A young man who found comfort through dogs after partially losing his sight during childhood is encouraging young people to understand dogs better.
Zak Soan (21), from Peterborough, has been around dogs his whole life and has learnt to properly handle dogs by understanding their behaviour – even taming the most aggressive dogs, despite the difficulties from having only 20% of his sight.
Now Zak is encouraging young people to better understand dogs through a documentary film. He hopes to lower the amount of dogs being destroyed or abandoned.
“The majority of dog attacks today are on children, the reason being that most children cannot read or understand the signs which indicate a dog is likely to attack,” he said.
“I have worked with a lot of rescue dogs, and they have become wonderful companions, even the breeds which are considered ‘difficult’. I want to educate people on how to look after their dogs to stop them being overlooked just because of their behaviour.”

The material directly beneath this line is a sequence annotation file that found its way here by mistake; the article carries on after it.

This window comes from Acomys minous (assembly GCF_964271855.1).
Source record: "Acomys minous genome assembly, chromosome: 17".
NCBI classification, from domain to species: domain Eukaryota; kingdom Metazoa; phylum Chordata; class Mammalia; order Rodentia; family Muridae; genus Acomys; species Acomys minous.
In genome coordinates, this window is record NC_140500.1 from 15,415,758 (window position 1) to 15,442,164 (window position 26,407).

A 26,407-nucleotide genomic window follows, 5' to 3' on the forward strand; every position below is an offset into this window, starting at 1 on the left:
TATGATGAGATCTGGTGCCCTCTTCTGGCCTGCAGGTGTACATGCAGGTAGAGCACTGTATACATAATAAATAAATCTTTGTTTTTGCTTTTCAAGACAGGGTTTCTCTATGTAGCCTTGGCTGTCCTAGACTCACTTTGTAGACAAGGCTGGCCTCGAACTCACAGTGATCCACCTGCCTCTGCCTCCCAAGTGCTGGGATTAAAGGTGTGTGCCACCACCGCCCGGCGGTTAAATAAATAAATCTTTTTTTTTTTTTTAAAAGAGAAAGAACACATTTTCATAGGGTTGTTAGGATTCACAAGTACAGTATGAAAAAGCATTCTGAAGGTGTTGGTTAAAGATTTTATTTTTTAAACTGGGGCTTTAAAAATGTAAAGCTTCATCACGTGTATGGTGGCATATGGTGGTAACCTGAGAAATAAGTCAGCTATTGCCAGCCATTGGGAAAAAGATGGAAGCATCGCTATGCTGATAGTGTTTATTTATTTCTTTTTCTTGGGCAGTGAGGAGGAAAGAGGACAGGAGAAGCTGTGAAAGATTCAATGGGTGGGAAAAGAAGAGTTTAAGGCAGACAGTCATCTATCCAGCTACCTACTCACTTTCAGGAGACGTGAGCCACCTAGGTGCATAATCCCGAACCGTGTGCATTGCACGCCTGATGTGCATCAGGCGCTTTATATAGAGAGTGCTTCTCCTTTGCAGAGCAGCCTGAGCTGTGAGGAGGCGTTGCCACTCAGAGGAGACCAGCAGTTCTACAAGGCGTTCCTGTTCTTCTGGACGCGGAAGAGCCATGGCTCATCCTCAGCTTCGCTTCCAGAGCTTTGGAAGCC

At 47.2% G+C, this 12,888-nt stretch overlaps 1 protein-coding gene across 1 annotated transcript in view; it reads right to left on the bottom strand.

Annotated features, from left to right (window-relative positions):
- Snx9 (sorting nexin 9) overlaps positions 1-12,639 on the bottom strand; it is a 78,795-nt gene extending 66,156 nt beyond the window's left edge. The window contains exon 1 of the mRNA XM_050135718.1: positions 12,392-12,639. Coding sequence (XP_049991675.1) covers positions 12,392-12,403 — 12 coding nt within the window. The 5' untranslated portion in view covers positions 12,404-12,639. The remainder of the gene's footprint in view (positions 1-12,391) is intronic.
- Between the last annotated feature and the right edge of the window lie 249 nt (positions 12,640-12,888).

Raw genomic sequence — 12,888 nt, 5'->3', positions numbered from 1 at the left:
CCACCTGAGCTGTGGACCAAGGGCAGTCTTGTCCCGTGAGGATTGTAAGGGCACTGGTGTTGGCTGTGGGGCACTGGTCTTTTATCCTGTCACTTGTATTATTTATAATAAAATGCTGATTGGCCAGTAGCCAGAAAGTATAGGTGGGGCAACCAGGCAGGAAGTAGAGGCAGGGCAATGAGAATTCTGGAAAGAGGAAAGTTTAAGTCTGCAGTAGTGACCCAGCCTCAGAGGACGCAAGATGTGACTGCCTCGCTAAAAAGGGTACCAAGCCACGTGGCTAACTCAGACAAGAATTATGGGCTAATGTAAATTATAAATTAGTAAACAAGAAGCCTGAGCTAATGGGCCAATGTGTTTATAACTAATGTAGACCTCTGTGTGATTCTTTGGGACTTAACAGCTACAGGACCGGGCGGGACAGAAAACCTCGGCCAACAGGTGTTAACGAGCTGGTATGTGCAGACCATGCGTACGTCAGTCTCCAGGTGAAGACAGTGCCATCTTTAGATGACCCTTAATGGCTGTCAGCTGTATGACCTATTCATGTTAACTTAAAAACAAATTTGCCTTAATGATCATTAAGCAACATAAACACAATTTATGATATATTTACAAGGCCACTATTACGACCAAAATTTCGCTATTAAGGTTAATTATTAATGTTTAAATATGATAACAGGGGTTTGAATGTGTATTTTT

Last year Zak adopted an ill-treated four-year-old Staffordshire Bull Terrier regarded as dangerous.
Through continued attention to how his dog (Taz) acts, Zak has managed to tame him through communication and care.
In the film, Zak hopes to examine how to choose the right dog for a family, how to recognise what the body language of a dog means, and how to better care for dogs in the home.
“I hope this film can be taken to schools, classes, and any other groups around the country,” he said. “Owning a dog is a privilege, not a commodity, and it is important they are looked after correctly.”
Lynn Bradbury, who helps Zak care for the dogs at Dogs in Mind rescue centre, said: “Zak has a way with the dogs that come in to the rescue centre, and has spent a lot of his spare time listening and learning about canine behaviour.
“He is an inspiration. I know that he can and will make a difference to educating children about dog ownership.”